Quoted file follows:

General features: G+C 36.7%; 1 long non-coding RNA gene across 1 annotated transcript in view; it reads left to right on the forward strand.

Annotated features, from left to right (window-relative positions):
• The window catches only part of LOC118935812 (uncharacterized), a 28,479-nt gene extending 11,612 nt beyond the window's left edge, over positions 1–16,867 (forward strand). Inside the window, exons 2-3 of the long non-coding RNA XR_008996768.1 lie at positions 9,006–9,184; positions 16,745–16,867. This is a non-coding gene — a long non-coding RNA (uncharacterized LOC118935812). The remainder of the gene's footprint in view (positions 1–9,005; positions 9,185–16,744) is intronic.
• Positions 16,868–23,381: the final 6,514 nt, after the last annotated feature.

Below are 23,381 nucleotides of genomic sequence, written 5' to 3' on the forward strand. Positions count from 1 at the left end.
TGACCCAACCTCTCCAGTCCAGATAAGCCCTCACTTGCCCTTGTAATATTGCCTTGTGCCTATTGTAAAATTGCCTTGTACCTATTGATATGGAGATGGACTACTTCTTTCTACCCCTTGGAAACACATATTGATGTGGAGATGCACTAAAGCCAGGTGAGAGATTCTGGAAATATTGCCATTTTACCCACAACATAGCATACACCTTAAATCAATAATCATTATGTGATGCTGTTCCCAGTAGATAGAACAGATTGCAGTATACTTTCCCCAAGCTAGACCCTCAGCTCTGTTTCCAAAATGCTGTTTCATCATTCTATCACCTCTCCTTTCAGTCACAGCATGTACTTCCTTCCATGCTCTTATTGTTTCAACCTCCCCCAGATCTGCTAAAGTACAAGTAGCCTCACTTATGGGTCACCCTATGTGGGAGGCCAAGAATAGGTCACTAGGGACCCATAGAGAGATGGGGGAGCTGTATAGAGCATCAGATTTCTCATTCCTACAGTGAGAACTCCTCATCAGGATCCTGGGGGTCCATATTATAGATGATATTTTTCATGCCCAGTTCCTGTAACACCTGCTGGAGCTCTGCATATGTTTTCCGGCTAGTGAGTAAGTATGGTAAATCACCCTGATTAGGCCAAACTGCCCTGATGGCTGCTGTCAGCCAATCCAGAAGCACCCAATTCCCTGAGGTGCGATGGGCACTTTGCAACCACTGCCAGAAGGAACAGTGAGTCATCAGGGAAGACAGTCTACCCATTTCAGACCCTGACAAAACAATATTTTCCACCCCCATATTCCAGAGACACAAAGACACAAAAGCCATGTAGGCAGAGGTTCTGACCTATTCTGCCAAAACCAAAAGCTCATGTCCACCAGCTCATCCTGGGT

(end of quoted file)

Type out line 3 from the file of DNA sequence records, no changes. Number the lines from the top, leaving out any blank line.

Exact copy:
• The window catches only part of LOC118935812 (uncharacterized), a 28,479-nt gene extending 11,612 nt beyond the window's left edge, over positions 1–16,867 (forward strand). Inside the window, exons 2-3 of the long non-coding RNA XR_008996768.1 lie at positions 9,006–9,184; positions 16,745–16,867. This is a non-coding gene — a long non-coding RNA (uncharacterized LOC118935812). The remainder of the gene's footprint in view (positions 1–9,005; positions 9,185–16,744) is intronic.